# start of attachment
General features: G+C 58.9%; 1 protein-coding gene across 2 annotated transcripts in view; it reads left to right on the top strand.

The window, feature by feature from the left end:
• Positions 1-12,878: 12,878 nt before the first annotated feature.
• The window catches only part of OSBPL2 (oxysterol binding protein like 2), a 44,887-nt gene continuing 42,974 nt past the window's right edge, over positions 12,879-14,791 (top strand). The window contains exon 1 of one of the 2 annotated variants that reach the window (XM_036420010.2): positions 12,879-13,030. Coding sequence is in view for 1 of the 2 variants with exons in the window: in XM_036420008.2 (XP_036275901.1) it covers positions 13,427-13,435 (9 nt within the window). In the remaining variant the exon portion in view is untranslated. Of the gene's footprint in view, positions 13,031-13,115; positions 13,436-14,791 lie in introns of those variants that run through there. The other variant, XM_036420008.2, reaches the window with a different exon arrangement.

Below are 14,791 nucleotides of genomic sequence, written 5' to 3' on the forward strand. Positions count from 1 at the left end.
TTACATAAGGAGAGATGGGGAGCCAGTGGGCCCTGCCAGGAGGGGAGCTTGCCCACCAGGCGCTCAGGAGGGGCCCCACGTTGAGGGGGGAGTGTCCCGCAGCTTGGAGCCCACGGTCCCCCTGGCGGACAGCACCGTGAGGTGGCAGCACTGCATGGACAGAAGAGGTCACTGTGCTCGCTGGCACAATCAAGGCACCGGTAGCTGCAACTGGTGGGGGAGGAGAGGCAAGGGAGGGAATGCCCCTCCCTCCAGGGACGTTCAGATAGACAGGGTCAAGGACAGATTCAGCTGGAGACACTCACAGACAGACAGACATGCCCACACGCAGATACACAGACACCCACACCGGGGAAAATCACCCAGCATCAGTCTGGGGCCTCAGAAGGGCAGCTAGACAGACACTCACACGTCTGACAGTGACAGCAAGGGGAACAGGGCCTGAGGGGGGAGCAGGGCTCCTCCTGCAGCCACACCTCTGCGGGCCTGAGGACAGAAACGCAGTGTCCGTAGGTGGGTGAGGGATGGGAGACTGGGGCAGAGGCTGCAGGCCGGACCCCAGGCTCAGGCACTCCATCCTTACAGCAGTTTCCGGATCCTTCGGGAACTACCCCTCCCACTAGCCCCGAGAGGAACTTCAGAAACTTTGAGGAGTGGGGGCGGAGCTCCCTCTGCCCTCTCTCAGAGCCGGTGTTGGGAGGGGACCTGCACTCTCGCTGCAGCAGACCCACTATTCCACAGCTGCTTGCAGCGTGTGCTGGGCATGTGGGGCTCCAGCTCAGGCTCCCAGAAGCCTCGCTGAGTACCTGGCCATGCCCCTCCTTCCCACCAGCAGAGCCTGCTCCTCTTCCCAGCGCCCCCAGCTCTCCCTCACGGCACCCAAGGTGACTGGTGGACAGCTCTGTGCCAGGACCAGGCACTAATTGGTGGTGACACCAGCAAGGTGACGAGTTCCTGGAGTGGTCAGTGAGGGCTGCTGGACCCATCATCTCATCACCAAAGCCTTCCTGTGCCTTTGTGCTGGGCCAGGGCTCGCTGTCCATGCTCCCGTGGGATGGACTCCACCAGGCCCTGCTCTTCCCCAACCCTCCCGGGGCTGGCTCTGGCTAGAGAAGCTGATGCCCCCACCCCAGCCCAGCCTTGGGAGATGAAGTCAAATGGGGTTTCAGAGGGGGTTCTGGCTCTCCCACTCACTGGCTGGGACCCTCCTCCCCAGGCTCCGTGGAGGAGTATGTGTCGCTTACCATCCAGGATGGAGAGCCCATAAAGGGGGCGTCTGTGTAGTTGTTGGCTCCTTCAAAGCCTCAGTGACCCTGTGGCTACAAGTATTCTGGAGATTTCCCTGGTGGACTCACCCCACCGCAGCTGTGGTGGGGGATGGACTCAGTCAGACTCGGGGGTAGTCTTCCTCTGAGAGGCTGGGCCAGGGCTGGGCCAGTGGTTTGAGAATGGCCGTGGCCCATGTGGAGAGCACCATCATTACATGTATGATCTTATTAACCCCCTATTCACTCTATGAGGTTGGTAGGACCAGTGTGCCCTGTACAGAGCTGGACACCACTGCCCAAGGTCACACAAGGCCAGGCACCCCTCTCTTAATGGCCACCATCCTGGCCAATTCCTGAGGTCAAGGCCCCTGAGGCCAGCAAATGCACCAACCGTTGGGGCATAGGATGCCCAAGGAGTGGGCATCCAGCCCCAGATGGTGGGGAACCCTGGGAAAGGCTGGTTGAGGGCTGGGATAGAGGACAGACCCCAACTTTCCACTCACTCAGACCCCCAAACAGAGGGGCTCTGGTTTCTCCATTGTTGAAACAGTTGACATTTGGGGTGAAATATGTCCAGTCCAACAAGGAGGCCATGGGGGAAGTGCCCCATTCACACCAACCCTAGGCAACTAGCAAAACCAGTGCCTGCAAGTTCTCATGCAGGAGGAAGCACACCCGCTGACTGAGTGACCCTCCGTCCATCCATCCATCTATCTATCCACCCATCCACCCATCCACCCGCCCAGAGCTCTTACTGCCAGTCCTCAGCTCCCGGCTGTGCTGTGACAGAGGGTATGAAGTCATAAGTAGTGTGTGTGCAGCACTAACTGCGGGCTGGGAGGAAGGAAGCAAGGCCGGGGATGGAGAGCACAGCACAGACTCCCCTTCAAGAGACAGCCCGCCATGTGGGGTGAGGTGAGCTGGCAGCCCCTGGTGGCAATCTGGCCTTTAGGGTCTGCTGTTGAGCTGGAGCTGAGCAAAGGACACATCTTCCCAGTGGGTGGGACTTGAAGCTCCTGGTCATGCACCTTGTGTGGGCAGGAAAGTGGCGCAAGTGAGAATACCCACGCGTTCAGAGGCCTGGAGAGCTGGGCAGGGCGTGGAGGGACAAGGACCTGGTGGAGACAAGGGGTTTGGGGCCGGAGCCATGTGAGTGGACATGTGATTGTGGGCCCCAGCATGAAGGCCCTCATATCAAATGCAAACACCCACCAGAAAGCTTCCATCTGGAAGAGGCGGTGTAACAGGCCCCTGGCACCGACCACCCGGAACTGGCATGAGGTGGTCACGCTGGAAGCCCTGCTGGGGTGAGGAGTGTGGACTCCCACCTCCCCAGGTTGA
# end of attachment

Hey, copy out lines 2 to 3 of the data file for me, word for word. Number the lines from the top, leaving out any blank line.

The window, feature by feature from the left end:
• Positions 1-12,878: 12,878 nt before the first annotated feature.